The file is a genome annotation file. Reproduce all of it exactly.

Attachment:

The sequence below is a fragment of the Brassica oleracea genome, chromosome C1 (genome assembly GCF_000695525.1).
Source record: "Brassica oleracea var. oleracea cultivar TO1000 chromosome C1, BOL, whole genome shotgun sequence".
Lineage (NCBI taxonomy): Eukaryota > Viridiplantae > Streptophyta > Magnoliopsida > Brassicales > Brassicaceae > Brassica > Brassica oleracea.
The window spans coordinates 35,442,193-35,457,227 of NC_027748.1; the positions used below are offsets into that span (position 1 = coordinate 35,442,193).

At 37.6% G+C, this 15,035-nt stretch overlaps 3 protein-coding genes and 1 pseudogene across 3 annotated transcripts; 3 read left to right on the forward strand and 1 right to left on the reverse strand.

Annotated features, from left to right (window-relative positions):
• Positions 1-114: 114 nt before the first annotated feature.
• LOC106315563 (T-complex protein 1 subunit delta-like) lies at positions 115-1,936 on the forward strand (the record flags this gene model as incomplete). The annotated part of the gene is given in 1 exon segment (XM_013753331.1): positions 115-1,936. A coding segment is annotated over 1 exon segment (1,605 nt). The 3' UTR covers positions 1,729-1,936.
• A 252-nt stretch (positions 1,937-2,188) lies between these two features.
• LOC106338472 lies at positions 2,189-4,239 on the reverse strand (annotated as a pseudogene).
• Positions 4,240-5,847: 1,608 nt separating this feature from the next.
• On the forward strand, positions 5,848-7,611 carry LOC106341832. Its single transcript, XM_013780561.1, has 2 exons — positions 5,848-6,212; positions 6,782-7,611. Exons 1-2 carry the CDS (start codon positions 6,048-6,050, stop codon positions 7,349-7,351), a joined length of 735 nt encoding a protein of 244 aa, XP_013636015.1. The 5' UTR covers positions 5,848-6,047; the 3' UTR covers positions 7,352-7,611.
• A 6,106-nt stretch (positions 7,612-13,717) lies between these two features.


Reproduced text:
The sequence below is a fragment of the Brassica oleracea genome, chromosome C1 (genome assembly GCF_000695525.1).
Source record: "Brassica oleracea var. oleracea cultivar TO1000 chromosome C1, BOL, whole genome shotgun sequence".
Lineage (NCBI taxonomy): Eukaryota > Viridiplantae > Streptophyta > Magnoliopsida > Brassicales > Brassicaceae > Brassica > Brassica oleracea.
The window spans coordinates 35,442,193-35,457,227 of NC_027748.1; the positions used below are offsets into that span (position 1 = coordinate 35,442,193).

At 37.6% G+C, this 15,035-nt stretch overlaps 3 protein-coding genes and 1 pseudogene across 3 annotated transcripts; 3 read left to right on the forward strand and 1 right to left on the reverse strand.

Annotated features, from left to right (window-relative positions):
• Positions 1-114: 114 nt before the first annotated feature.
• LOC106315563 (T-complex protein 1 subunit delta-like) lies at positions 115-1,936 on the forward strand (the record flags this gene model as incomplete). The annotated part of the gene is given in 1 exon segment (XM_013753331.1): positions 115-1,936. A coding segment is annotated over 1 exon segment (1,605 nt). The 3' UTR covers positions 1,729-1,936.
• A 252-nt stretch (positions 1,937-2,188) lies between these two features.
• LOC106338472 lies at positions 2,189-4,239 on the reverse strand (annotated as a pseudogene).
• Positions 4,240-5,847: 1,608 nt separating this feature from the next.
• On the forward strand, positions 5,848-7,611 carry LOC106341832. Its single transcript, XM_013780561.1, has 2 exons — positions 5,848-6,212; positions 6,782-7,611. Exons 1-2 carry the CDS (start codon positions 6,048-6,050, stop codon positions 7,349-7,351), a joined length of 735 nt encoding a protein of 244 aa, XP_013636015.1. The 5' UTR covers positions 5,848-6,047; the 3' UTR covers positions 7,352-7,611.
• A 6,106-nt stretch (positions 7,612-13,717) lies between these two features.